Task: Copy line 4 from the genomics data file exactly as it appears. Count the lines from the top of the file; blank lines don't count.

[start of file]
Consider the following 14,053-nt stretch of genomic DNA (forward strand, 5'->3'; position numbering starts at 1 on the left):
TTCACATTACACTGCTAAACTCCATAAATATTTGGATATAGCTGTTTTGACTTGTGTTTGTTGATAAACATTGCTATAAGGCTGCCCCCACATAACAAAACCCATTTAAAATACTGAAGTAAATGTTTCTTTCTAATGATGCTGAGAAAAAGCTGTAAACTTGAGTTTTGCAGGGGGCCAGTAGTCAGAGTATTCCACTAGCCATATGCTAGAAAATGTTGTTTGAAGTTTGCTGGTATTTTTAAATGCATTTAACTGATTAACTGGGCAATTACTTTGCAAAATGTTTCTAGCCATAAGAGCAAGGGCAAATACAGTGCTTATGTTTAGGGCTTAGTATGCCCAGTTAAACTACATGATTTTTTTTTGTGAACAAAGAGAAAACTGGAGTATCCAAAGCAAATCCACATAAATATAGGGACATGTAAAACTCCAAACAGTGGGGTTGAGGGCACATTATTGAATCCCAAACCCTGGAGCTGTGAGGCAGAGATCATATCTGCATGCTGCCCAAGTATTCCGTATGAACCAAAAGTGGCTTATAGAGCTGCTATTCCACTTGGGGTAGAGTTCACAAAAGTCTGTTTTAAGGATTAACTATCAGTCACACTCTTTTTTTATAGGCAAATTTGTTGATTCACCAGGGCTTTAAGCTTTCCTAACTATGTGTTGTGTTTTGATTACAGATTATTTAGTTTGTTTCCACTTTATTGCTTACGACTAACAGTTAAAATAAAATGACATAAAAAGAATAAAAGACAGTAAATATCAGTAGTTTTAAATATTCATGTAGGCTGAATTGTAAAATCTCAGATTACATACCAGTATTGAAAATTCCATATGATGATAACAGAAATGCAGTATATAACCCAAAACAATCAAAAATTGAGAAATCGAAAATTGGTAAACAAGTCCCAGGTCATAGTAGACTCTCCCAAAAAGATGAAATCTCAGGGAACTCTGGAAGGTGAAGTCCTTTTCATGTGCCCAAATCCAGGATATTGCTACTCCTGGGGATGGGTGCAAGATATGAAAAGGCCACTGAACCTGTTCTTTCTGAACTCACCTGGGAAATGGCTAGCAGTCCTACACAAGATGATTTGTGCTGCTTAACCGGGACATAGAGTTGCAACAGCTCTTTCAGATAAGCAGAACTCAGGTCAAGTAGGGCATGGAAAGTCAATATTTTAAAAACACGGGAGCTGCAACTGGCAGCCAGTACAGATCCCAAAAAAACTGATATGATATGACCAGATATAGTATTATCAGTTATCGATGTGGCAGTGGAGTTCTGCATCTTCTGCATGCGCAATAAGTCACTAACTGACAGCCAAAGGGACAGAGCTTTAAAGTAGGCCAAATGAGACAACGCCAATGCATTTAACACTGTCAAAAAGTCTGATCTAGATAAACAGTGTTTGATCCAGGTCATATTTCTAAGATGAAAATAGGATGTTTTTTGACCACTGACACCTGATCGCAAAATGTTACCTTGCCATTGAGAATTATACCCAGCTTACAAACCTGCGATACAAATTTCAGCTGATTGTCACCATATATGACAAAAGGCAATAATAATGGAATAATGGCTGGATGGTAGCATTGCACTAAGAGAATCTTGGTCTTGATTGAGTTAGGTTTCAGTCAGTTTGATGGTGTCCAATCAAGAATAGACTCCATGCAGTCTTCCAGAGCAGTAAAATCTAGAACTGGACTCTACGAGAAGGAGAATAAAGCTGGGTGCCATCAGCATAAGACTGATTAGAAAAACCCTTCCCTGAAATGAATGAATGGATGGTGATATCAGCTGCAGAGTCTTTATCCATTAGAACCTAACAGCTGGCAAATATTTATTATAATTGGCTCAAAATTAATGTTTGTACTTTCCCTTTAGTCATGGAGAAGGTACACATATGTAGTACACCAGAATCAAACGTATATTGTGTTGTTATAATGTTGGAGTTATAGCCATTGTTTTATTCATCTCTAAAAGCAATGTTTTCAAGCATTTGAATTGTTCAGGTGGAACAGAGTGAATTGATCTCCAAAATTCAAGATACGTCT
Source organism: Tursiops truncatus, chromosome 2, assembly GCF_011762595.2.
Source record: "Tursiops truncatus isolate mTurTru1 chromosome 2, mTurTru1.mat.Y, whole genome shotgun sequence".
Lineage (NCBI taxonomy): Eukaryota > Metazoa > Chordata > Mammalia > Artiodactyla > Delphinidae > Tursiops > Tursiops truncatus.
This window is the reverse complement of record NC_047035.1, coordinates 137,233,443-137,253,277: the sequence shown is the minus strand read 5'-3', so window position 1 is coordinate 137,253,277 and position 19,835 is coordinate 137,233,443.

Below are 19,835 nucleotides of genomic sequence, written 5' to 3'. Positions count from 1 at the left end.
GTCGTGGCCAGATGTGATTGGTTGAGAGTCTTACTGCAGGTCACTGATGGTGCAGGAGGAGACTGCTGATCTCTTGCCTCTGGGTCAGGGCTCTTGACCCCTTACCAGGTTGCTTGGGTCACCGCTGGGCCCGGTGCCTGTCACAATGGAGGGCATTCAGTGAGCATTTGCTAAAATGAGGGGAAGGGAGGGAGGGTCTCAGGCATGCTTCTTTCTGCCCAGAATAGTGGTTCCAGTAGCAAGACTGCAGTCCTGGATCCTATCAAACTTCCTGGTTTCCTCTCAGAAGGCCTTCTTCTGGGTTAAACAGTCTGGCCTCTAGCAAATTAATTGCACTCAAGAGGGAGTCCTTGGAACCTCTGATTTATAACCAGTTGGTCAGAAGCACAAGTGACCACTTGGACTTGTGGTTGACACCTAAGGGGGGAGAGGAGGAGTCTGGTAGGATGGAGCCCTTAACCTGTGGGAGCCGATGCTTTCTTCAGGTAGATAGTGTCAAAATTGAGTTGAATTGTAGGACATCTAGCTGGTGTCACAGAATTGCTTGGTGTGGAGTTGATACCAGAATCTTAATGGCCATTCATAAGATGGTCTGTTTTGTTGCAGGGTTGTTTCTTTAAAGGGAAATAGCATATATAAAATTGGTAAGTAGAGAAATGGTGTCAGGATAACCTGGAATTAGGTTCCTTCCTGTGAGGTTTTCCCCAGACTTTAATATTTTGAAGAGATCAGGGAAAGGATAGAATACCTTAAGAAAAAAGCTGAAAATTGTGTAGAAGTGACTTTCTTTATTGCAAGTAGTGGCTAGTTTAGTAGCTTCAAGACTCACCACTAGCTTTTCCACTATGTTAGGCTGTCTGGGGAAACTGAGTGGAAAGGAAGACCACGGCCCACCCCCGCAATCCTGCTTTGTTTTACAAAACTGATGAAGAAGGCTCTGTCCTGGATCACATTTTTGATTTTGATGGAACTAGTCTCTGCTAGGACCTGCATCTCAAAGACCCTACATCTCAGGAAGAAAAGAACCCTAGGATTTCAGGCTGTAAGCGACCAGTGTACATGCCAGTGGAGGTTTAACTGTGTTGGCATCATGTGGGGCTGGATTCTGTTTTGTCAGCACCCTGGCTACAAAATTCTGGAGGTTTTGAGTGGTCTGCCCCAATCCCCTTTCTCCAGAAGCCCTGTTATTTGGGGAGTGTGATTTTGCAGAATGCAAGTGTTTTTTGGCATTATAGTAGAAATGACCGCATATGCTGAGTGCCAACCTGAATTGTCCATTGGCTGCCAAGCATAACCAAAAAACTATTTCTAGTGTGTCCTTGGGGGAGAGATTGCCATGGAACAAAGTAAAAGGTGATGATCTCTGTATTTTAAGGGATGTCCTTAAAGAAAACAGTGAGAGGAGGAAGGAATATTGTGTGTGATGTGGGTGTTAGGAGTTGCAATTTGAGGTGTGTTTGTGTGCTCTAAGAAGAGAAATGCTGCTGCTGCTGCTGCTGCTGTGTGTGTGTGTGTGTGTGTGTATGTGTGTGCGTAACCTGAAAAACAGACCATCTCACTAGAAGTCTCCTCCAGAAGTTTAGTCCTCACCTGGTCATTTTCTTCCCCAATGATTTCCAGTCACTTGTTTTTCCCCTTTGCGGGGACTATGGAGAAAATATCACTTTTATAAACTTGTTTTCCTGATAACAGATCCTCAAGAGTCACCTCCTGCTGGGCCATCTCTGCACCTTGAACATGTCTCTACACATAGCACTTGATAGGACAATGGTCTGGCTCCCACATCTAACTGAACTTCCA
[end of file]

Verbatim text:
Source record: "Tursiops truncatus isolate mTurTru1 chromosome 2, mTurTru1.mat.Y, whole genome shotgun sequence".